Physiotherapists work with clients of all ages and with a wide range of health conditions. Whether it is pain management and rehabilitation from an acute injury like a sprained ankle, or management of chronic conditions such as diabetes or heart disease, a physiotherapist can help. But physiotherapy is not limited to rehabilitation of injury and the effects of disease or disability. A physiotherapist also provides education and advice for health promotion, disease and injury prevention.
Physiotherapists work in a broad range of settings providing client and/or population health interventions as well as management, educational, research and consultation services. Physiotherapy can be accessed in the community at private clinics and through home care services. Physiotherapy services are often affiliated with retirement residences and child development centres as well as hospital settings, i.e. heart surgery or joint replacement, where a physiotherapist is an important member of the health care team.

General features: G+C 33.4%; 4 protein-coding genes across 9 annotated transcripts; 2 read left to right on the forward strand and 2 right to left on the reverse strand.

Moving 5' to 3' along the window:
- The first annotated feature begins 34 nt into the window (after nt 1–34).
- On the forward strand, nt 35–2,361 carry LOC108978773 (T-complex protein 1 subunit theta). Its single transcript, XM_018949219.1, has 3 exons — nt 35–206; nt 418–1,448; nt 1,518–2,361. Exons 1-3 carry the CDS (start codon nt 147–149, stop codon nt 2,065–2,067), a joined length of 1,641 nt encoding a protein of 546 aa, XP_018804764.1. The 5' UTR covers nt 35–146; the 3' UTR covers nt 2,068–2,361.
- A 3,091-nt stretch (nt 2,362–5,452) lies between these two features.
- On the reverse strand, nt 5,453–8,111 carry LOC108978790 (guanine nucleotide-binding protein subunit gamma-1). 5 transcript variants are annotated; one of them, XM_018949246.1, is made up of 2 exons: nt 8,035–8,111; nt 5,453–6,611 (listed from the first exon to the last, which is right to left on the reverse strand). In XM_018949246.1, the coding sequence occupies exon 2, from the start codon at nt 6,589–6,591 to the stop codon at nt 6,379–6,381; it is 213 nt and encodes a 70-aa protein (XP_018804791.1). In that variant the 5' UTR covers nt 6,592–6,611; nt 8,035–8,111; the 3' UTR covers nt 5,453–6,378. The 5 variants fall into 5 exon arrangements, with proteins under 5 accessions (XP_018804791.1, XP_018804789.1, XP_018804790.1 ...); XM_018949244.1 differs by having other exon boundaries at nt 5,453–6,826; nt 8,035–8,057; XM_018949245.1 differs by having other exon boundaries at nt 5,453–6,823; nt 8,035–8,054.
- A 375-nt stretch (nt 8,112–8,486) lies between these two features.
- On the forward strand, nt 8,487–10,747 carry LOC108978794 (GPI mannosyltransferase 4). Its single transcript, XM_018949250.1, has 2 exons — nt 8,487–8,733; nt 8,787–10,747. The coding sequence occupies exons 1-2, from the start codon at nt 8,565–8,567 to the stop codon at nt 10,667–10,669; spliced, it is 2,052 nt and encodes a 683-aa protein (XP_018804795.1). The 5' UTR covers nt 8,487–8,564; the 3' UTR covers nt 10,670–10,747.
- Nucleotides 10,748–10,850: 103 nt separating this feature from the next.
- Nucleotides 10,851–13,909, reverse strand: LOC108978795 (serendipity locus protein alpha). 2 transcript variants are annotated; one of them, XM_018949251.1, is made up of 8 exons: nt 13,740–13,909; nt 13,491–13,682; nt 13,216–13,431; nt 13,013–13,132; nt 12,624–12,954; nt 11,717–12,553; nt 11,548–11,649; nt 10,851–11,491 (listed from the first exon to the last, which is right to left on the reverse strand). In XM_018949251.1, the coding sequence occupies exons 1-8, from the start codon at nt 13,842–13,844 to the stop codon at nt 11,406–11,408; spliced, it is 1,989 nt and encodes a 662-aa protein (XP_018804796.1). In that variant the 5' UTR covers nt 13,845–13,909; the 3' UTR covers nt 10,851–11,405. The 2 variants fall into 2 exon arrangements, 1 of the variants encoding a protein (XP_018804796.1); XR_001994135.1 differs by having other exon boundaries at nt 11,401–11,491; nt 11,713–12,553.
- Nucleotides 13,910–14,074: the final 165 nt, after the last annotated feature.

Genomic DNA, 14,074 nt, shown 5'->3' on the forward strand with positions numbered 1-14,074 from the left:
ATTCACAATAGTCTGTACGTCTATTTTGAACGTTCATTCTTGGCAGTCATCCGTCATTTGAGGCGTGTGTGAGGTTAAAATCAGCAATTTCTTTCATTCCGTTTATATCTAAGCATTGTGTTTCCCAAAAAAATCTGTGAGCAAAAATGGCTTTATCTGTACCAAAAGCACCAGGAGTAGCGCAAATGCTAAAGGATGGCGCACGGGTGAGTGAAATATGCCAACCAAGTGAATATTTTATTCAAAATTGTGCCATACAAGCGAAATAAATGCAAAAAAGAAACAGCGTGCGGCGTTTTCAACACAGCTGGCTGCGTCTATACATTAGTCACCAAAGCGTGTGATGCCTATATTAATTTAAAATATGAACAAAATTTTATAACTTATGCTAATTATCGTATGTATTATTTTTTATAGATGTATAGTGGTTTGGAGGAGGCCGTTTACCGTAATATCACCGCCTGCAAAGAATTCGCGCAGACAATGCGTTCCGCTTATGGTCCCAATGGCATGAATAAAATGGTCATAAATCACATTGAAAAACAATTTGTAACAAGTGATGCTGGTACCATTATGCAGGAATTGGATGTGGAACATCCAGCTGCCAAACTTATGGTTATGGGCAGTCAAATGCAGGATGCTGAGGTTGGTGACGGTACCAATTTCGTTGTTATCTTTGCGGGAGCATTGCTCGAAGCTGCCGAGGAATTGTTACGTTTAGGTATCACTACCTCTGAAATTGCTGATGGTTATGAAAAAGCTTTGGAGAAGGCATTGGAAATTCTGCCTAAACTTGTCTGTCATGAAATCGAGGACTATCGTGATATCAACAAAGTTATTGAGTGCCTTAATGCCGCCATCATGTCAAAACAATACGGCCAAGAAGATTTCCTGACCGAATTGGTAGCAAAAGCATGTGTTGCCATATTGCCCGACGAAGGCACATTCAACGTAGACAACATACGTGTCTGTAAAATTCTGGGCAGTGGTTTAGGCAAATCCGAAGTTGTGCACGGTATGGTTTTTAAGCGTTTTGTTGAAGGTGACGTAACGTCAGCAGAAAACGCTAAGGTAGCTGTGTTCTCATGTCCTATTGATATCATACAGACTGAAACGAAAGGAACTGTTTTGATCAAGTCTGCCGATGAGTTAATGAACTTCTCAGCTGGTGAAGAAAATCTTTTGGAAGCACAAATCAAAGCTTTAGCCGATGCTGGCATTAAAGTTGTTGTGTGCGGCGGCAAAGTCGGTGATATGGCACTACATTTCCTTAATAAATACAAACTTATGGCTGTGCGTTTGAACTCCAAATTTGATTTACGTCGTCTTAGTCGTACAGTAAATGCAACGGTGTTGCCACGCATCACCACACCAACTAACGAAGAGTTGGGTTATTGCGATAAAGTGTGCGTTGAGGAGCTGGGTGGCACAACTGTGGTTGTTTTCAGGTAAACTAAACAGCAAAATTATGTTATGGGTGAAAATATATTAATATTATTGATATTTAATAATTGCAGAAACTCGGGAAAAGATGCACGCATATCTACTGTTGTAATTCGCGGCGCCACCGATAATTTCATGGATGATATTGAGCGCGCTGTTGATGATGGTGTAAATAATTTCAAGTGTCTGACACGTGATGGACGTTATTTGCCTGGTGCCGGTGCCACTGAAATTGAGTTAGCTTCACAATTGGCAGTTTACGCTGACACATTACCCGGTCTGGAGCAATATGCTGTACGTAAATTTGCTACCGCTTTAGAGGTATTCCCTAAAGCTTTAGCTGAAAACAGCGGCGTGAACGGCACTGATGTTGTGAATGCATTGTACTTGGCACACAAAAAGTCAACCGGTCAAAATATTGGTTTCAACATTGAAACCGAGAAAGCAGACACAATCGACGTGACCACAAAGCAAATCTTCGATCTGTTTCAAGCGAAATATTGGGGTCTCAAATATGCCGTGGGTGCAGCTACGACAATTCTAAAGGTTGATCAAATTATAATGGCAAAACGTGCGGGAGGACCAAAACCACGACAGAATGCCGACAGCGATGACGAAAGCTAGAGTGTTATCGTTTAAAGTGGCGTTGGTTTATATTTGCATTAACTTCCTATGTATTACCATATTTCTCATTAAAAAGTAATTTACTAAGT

Academic and Licensing Requirements
- Completion of a 4-year undergraduate degree from a recognized university
- Minimum grade point average of 3.3 or letter grade of B+ in the most recent 60 credit hours of an undergraduate degree
The following are prerequisite courses:
- Human Physiology (6 credit hours)
- Human Anatomy (3 credit hours)
- Physics (6 credit hours)
- Biology (3 credit hours)
- Psychology (6 credit hours)
- Statistics (3 credit hours)
- Languages and Humanities and/or Social Sciences (6 credit hours)
You must also hold:
- Passing grade on the Graduate Record Examination (GRE)
- 40 hours of non-paid volunteer experience
- Completion of a Masters in Science in Physiotherapy
To work as a Physiotherapist in Nova Scotia, one must write and pass the Physiotherapy National Exam and register and obtain licensure through the Nova Scotia College of Physiotherapists.